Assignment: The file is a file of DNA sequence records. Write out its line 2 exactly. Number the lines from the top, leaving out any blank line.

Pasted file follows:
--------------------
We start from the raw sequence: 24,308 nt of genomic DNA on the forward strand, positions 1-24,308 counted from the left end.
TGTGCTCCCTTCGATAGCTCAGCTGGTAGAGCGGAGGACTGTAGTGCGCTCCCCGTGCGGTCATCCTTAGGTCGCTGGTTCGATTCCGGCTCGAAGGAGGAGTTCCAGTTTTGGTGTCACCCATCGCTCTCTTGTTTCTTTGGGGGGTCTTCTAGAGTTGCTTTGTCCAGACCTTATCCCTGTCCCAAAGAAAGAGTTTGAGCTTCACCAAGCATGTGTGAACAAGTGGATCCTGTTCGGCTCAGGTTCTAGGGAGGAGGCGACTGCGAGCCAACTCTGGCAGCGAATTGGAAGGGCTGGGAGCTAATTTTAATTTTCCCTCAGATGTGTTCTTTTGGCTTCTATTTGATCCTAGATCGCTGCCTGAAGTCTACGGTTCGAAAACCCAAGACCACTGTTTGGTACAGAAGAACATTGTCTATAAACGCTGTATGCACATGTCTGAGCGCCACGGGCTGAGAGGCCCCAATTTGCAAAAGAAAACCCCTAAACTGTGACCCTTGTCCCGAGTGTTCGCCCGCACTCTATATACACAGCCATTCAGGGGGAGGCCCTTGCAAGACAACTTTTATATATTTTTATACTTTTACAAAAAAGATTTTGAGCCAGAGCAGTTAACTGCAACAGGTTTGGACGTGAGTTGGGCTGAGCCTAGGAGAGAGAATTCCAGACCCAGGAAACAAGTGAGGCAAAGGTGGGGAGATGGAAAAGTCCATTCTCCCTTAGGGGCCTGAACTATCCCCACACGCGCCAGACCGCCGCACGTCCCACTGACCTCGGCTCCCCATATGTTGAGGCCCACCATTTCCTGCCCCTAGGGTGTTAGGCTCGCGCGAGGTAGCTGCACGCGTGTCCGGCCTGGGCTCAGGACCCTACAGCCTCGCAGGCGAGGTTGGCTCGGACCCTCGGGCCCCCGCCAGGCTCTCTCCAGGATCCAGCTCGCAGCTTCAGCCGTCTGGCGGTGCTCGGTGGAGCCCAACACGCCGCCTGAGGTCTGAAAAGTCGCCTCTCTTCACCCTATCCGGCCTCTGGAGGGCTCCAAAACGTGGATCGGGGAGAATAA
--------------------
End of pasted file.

TGTGCTCCCTTCGATAGCTCAGCTGGTAGAGCGGAGGACTGTAGTGCGCTCCCCGTGCGGTCATCCTTAGGTCGCTGGTTCGATTCCGGCTCGAAGGAGGAGTTCCAGTTTTGGTGTCACCCATCGCTCTCTTGTTTCTTTGGGGGGTCTTCTAGAGTTGCTTTGTCCAGACCTTATCCCTGTCCCAAAGAAAGAGTTTGAGCTTCACCAAGCATGTGTGAACAAGTGGATCCTGTTCGGCTCAGGTTCTAGGGAGGAGGCGACTGCGAGCCAACTCTGGCAGCGAATTGGAAGGGCTGGGAGCTAATTTTAATTTTCCCTCAGATGTGTTCTTTTGGCTTCTATTTGATCCTAGATCGCTGCCTGAAGTCTACGGTTCGAAAACCCAAGACCACTGTTTGGTACAGAAGAACATTGTCTATAAACGCTGTATGCACATGTCTGAGCGCCACGGGCTGAGAGGCCCCAATTTGCAAAAGAAAACCCCTAAACTGTGACCCTTGTCCCGAGTGTTCGCCCGCACTCTATATACACAGCCATTCAGGGGGAGGCCCTTGCAAGACAACTTTTATATATTTTTATACTTTTACAAAAAAGATTTTGAGCCAGAGCAGTTAACTGCAACAGGTTTGGACGTGAGTTGGGCTGAGCCTAGGAGAGAGAATTCCAGACCCAGGAAACAAGTGAGGCAAAGGTGGGGAGATGGAAAAGTCCATTCTCCCTTAGGGGCCTGAACTATCCCCACACGCGCCAGACCGCCGCACGTCCCACTGACCTCGGCTCCCCATATGTTGAGGCCCACCATTTCCTGCCCCTAGGGTGTTAGGCTCGCGCGAGGTAGCTGCACGCGTGTCCGGCCTGGGCTCAGGACCCTACAGCCTCGCAGGCGAGGTTGGCTCGGACCCTCGGGCCCCCGCCAGGCTCTCTCCAGGATCCAGCTCGCAGCTTCAGCCGTCTGGCGGTGCTCGGTGGAGCCCAACACGCCGCCTGAGGTCTGAAAAGTCGCCTCTCTTCACCCTATCCGGCCTCTGGAGGGCTCCAAAACGTGGATCGGGGAGAATAA